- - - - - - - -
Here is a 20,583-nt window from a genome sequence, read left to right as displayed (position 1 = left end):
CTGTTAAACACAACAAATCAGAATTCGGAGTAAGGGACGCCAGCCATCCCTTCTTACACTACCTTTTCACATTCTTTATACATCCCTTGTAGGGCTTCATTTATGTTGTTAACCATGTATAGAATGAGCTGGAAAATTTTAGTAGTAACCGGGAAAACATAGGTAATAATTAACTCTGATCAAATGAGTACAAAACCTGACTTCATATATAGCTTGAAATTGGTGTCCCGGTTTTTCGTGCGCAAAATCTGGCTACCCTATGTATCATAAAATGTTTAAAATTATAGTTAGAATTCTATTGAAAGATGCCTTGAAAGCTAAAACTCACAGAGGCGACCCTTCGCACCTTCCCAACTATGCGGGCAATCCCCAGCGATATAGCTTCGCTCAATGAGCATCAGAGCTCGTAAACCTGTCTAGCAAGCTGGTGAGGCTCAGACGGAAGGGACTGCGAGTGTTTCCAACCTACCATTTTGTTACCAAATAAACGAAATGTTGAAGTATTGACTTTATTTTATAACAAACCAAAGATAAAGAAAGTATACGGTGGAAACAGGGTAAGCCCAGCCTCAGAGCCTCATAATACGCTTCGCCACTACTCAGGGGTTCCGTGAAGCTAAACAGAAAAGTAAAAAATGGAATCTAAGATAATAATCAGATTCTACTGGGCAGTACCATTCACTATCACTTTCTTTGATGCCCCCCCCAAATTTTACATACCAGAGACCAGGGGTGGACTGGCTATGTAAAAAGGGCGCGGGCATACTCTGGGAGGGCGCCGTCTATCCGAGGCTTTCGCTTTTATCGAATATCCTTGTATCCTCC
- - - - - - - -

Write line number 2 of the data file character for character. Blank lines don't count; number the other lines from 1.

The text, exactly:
CTGTTAAACACAACAAATCAGAATTCGGAGTAAGGGACGCCAGCCATCCCTTCTTACACTACCTTTTCACATTCTTTATACATCCCTTGTAGGGCTTCATTTATGTTGTTAACCATGTATAGAATGAGCTGGAAAATTTTAGTAGTAACCGGGAAAACATAGGTAATAATTAACTCTGATCAAATGAGTACAAAACCTGACTTCATATATAGCTTGAAATTGGTGTCCCGGTTTTTCGTGCGCAAAATCTGGCTACCCTATGTATCATAAAATGTTTAAAATTATAGTTAGAATTCTATTGAAAGATGCCTTGAAAGCTAAAACTCACAGAGGCGACCCTTCGCACCTTCCCAACTATGCGGGCAATCCCCAGCGATATAGCTTCGCTCAATGAGCATCAGAGCTCGTAAACCTGTCTAGCAAGCTGGTGAGGCTCAGACGGAAGGGACTGCGAGTGTTTCCAACCTACCATTTTGTTACCAAATAAACGAAATGTTGAAGTATTGACTTTATTTTATAACAAACCAAAGATAAAGAAAGTATACGGTGGAAACAGGGTAAGCCCAGCCTCAGAGCCTCATAATACGCTTCGCCACTACTCAGGGGTTCCGTGAAGCTAAACAGAAAAGTAAAAAATGGAATCTAAGATAATAATCAGATTCTACTGGGCAGTACCATTCACTATCACTTTCTTTGATGCCCCCCCCAAATTTTACATACCAGAGACCAGGGGTGGACTGGCTATGTAAAAAGGGCGCGGGCATACTCTGGGAGGGCGCCGTCTATCCGAGGCTTTCGCTTTTATCGAATATCCTTGTATCCTCC